AMFG Publishes Additive Manufacturing Landscape Report 2020: Breaking Down the Industry and Looking at the Future

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Today, London-based company AMFG, which provides MES and workflow software for industrial additive manufacturing (AM) that helps companies streamline and manage their production workflows, has released the second edition of its annual Additive Manufacturing Landscape report and infographic. Since the first report was published in April of 2019, there have been some big changes in the AM industry, including new materials and technologies, investors and companies, and new applications – all of which are strong indicators that the sector is continuing to move towards greater industrialization.

“While the start of 2020 has ushered much uncertainty globally, the progress within the 3D printing industry shows no signs of slowing down,” said Keyvan Karimi, the CEO of AMFG. “In these extraordinary times, we are witnessing the continued maturation of 3D printing into an industrialised technology, driving digital transformation.”

The Additive Manufacturing Landscape 2020 edition provides some very important insights into the current AM market, breaking down the current landscape of the technology and providing industry stakeholders and manufacturing companies with some meaningful and shrewd observations regarding the trends that are molding the industry, both this year and into the future.

“In a time of global need, 3D printing is playing a key role in demonstrating its ability to respond to the need for on-demand production and help alleviate supply chain disruption,” the report’s Executive Summary states. “In addition to external factors, new players continue to enter the AM market, while acquisitions and partnerships continue to flurry across the industry.”

AMFG has customers across a range of industries in over 25 countries, and, so, has a breadth of experience to draw from in compiling this report. A total of 231 organizations were included in the 2020 landscape’s infographic, shown above, with hardware, materials, post-processing, and materials companies all included. However, as this report focuses on the industrial side of the industry, consumer 3D printing companies were not included.

The report, running 27 pages, breaks down the 2020 AM landscape, stating that the major “several factors driving the industry’s growth” include users focusing on establishing clear AM applications and the fact that the technology is now part of the broader trend of digitization in the manufacturing world. It also offers a look at the trends expected to come in 2021, and discusses some of the many milestones that occurred in 2019, such as:

  • the launch of Jabil’s Materials Innovation Center
  • the announcement that Orbex had produced the largest single-piece metal rocket engine
  • the new 5200 series of HP’s Multi Jet Fusion 3D printers
  • Carbon’s major investments
  • Angel Trains and Stratasys partnering to 3D print components for passenger trains
  • the collaboration between Made In Space and CELLINK to develop bioprinting technology for space.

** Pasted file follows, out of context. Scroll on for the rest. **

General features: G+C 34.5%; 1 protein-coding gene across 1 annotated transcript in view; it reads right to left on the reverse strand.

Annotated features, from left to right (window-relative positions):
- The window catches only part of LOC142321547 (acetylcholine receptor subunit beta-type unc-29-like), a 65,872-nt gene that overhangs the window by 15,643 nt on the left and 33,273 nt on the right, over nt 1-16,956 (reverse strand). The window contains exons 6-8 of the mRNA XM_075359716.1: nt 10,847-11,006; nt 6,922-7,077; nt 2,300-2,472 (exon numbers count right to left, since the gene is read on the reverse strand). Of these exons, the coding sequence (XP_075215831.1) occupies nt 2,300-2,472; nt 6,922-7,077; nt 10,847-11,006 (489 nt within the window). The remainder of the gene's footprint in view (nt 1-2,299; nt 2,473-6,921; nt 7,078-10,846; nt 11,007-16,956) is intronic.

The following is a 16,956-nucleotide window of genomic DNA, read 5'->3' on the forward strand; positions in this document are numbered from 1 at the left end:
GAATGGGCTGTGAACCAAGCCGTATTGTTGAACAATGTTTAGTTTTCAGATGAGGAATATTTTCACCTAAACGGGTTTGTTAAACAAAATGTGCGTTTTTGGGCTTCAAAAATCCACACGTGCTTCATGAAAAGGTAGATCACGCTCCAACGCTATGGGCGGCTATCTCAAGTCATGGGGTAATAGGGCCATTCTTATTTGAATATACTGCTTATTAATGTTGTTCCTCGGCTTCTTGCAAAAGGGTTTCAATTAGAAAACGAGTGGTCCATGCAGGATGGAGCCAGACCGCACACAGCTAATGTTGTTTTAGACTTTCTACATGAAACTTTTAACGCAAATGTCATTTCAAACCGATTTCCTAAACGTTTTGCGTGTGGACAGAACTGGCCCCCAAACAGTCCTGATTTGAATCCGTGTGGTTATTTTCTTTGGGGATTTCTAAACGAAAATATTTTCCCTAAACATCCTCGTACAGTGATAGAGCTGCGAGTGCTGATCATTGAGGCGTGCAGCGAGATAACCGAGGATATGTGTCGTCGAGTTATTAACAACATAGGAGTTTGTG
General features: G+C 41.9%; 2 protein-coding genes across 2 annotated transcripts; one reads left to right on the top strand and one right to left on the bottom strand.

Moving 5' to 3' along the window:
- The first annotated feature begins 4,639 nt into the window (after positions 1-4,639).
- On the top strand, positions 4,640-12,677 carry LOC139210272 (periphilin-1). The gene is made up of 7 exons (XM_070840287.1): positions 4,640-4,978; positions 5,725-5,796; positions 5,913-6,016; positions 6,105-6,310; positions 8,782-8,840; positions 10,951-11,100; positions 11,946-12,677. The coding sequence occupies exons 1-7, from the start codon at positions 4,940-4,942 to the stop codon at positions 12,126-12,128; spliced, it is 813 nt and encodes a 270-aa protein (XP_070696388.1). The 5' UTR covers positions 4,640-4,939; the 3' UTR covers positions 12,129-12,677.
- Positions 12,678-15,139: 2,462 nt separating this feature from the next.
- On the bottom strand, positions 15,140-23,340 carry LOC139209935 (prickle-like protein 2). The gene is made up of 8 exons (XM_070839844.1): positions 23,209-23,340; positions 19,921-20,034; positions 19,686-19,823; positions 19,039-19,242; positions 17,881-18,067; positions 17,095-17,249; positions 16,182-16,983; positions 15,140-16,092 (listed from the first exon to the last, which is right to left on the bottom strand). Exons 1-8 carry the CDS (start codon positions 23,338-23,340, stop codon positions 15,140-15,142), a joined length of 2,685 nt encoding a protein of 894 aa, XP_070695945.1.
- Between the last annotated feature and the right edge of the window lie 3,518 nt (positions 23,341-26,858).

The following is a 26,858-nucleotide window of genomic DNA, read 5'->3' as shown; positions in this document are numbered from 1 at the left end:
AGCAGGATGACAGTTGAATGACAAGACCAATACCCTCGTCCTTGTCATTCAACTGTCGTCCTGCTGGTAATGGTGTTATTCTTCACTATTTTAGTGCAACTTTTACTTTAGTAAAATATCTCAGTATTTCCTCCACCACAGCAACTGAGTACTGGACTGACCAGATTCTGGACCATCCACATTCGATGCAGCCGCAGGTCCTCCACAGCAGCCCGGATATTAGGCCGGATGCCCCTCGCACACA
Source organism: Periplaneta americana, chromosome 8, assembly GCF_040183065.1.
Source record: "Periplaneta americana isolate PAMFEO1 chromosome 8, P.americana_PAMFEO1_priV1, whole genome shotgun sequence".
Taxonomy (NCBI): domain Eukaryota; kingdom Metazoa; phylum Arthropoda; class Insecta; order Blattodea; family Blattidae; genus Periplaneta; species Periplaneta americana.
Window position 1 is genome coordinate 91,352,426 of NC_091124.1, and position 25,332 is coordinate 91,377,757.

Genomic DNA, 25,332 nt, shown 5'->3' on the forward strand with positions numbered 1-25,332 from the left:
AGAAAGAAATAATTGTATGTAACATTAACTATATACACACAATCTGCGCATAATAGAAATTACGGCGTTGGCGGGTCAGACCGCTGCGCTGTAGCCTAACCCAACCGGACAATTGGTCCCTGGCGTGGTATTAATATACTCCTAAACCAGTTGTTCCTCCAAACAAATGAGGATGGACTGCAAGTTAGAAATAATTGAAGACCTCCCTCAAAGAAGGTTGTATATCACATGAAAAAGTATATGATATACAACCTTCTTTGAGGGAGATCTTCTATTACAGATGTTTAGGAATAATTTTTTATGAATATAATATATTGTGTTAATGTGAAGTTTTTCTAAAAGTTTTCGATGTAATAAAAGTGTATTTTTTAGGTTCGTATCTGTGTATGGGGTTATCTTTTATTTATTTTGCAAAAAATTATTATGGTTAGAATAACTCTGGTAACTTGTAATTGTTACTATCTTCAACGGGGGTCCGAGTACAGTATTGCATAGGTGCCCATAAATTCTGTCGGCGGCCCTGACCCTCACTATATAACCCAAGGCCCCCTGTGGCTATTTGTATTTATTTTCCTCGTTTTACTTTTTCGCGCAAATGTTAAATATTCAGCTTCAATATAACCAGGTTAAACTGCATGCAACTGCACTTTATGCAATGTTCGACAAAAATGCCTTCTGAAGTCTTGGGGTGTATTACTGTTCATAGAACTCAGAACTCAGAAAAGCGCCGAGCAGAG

HP’s industrial Jet Fusion 5200 Series 3D Printing Solution (Image: HP)

The white paper covers insights regarding the major segments within the industry, with an entire section just for AM service providers and online platforms. Additive Manufacturing Landscape 2020 takes a look at the rate of 3D printing adoption all over the world, from North America and the Asia-Pacific region to Europe, Africa and the Middle East, and features some expert observations from Joseph Crabtree, the CEO of Additive Manufacturing Technologies and Scott Dunham, the Vice President of Research at SmarTech Analysis.

Scott Dunham at Additive Manufacturing Strategies 2020 (Photo: Sarah Saunders for

“Based on our tracking and models, 2019 was the lowest growth total across the board of any year since I started providing consulting and research services to the additive community back in 2012,” Dunham said. “But while I don’t anticipate that any markets will be totally immune from the litany of negative impacts of COVID-19, I can see much of the additive manufacturing market actually coming out of this for the better.”

Some of the major points that the report makes include that the industry’s largest segment is metal machines, which make up 22.5 percent of the overall AM landscape, and hardware, at 56 percent, is the largest category. This category has a new segment this year in composite 3D printers, which are often niche, but have the potential to grow into a more profitable market.

Additionally, the white paper states that an estimated $1.1 billion worth of investments were made last year in 77 early-stage AM companies, with 3D printer manufacturers receiving the largest piece of the funding pie. Another important point stated in the report is that connectivity and collaboration will continue to be vital in helping the fragmented additive manufacturing industry consolidate into a more unified front.

To learn more, you can check out the entire Additive Manufacturing Landscape 2020 here, and you can also find a link to the report on our White Paper page.

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